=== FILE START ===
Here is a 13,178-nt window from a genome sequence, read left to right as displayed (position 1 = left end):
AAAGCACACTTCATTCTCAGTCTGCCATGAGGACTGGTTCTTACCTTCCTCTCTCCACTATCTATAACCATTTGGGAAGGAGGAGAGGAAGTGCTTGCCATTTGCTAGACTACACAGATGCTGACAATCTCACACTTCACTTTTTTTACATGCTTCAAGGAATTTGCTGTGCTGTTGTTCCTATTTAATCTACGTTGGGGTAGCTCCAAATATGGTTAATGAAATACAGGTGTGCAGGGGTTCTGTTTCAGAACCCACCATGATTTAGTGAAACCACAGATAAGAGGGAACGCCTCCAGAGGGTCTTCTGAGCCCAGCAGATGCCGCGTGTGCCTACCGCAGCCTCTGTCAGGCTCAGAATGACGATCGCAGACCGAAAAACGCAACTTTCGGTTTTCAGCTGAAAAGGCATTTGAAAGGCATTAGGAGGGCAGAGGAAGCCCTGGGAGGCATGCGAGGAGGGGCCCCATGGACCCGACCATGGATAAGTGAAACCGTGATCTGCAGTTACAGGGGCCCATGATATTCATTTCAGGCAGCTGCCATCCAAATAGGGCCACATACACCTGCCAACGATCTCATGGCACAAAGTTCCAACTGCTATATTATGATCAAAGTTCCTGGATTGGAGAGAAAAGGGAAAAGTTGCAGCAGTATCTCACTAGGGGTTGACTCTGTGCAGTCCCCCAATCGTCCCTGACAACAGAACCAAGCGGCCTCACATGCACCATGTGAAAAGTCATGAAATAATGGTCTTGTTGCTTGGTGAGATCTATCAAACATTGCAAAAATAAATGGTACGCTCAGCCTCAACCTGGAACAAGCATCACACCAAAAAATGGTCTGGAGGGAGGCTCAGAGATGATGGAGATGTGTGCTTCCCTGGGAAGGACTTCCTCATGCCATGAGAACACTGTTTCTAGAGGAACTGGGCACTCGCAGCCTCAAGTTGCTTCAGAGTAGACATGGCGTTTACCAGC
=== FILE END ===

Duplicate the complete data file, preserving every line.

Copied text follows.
Here is a 13,178-nt window from a genome sequence, read left to right as displayed (position 1 = left end):
AAAGCACACTTCATTCTCAGTCTGCCATGAGGACTGGTTCTTACCTTCCTCTCTCCACTATCTATAACCATTTGGGAAGGAGGAGAGGAAGTGCTTGCCATTTGCTAGACTACACAGATGCTGACAATCTCACACTTCACTTTTTTTACATGCTTCAAGGAATTTGCTGTGCTGTTGTTCCTATTTAATCTACGTTGGGGTAGCTCCAAATATGGTTAATGAAATACAGGTGTGCAGGGGTTCTGTTTCAGAACCCACCATGATTTAGTGAAACCACAGATAAGAGGGAACGCCTCCAGAGGGTCTTCTGAGCCCAGCAGATGCCGCGTGTGCCTACCGCAGCCTCTGTCAGGCTCAGAATGACGATCGCAGACCGAAAAACGCAACTTTCGGTTTTCAGCTGAAAAGGCATTTGAAAGGCATTAGGAGGGCAGAGGAAGCCCTGGGAGGCATGCGAGGAGGGGCCCCATGGACCCGACCATGGATAAGTGAAACCGTGATCTGCAGTTACAGGGGCCCATGATATTCATTTCAGGCAGCTGCCATCCAAATAGGGCCACATACACCTGCCAACGATCTCATGGCACAAAGTTCCAACTGCTATATTATGATCAAAGTTCCTGGATTGGAGAGAAAAGGGAAAAGTTGCAGCAGTATCTCACTAGGGGTTGACTCTGTGCAGTCCCCCAATCGTCCCTGACAACAGAACCAAGCGGCCTCACATGCACCATGTGAAAAGTCATGAAATAATGGTCTTGTTGCTTGGTGAGATCTATCAAACATTGCAAAAATAAATGGTACGCTCAGCCTCAACCTGGAACAAGCATCACACCAAAAAATGGTCTGGAGGGAGGCTCAGAGATGATGGAGATGTGTGCTTCCCTGGGAAGGACTTCCTCATGCCATGAGAACACTGTTTCTAGAGGAACTGGGCACTCGCAGCCTCAAGTTGCTTCAGAGTAGACATGGCGTTTACCAGC